Date of this Version
This report concerns Malone, a problem area of Lincoln, Nebraska, that is undergoing considerable change as a result of external influences from the city and the university. In 1971, a graduate Seminar in Urban Geography devoted a semester to the spatial aspects of blight In cities and as a part of this course prepared short reports on specific aspects of Lincoln's example of a blighted zone. The point of departure for the field work was the conceptual framework of the transition zone as it was developed by Burgess in the 1920's and refined by others at a later time, especially Griffin and Preston in the 1960 ' s. As background for the field work, the class discussed studies of this zone as it has developed in American cities, and supplemented these with talks by Gerald Henderson, Human Rights Officer of Lincoln, and Dr. George Underwood, Director of the City-County Health Department. The class also drew on work done by members of the School of Social Work and the Department of Sociology at the University of Nebraska. However, the field project approach was geographical as the students attempted to describe and explain certain spatial patterns that exist in the area. Therefore, maps included in the reports constitute foci for the research. The five reports included here are not intended as finished reports on the area but are discussion papers, utilized as part of a learning process in a graduate seminar. They also should serve to familiarize readers with work being done in the department of Geography.
A brief word about data is pertinent. 1970 census information, when published, was uti lized but detailed block data were not available at the time. The cut off for field work was mid 1971 so changes in the area since that time are not included.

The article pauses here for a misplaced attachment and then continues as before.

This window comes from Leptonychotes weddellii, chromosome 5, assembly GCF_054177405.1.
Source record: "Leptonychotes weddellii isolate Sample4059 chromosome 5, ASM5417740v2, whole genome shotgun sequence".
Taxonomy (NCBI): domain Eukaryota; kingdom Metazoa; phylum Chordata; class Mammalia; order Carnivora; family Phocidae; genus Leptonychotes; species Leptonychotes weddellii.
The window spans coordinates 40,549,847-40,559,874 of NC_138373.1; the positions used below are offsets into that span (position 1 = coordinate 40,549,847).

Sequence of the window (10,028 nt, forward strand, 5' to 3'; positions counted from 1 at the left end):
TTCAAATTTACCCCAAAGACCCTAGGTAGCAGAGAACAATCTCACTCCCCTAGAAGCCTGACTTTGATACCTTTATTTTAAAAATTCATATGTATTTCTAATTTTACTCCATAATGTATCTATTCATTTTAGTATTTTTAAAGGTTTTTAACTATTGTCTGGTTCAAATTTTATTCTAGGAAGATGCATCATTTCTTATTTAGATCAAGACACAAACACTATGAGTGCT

The boundaries of what is called "Malone" are indefinite. Some research has been focused on the area bounded by Vine and R Streets and by 14th and 23rd Streets; the Malone Community Center is a focal point of this area and a sizable proportion of the population is black. However, for the purposes of geographic study the area was enlarged considerably. Problems of land acquisition by the University and city result in impacts upon a larger area. The problems of relocation of the Rock Island Railroad and of deterioration of housing also are best related to a larger region. Therefore, an area of approximately 55 blocks, from Q to Y Streets and from 19th to 26th Streets, was included. Preparatory mapping of this area had been carried out in 1970 by Kjartan Magnusson, a graduate student in geography. Although arguments may be presented that using Holdrege and 27th Streets as boundaries would have been even more valid, the included boundaries were retained to avoid the compl ications of land uses along those two arterials.
The editor wishes to express appreciation to various persons who met with the group during the course of study and who later provided data and suggestions regarding the research: Dr. George Underwood, Orville DeFrain, and George Conkling of the Lincoln-Lancaster County Health Department; Gerald Henderson, Human Rights Officer of Lincoln; members of the City Planning Department; and Professor Merlin Lawson of the Department of Geography. Initial mapping work by Kjartan Magnusson was an invaluable starting point. The final copy was typed by Mrs. Patricia Larsen. The editor is alone responsible for the direction of the project.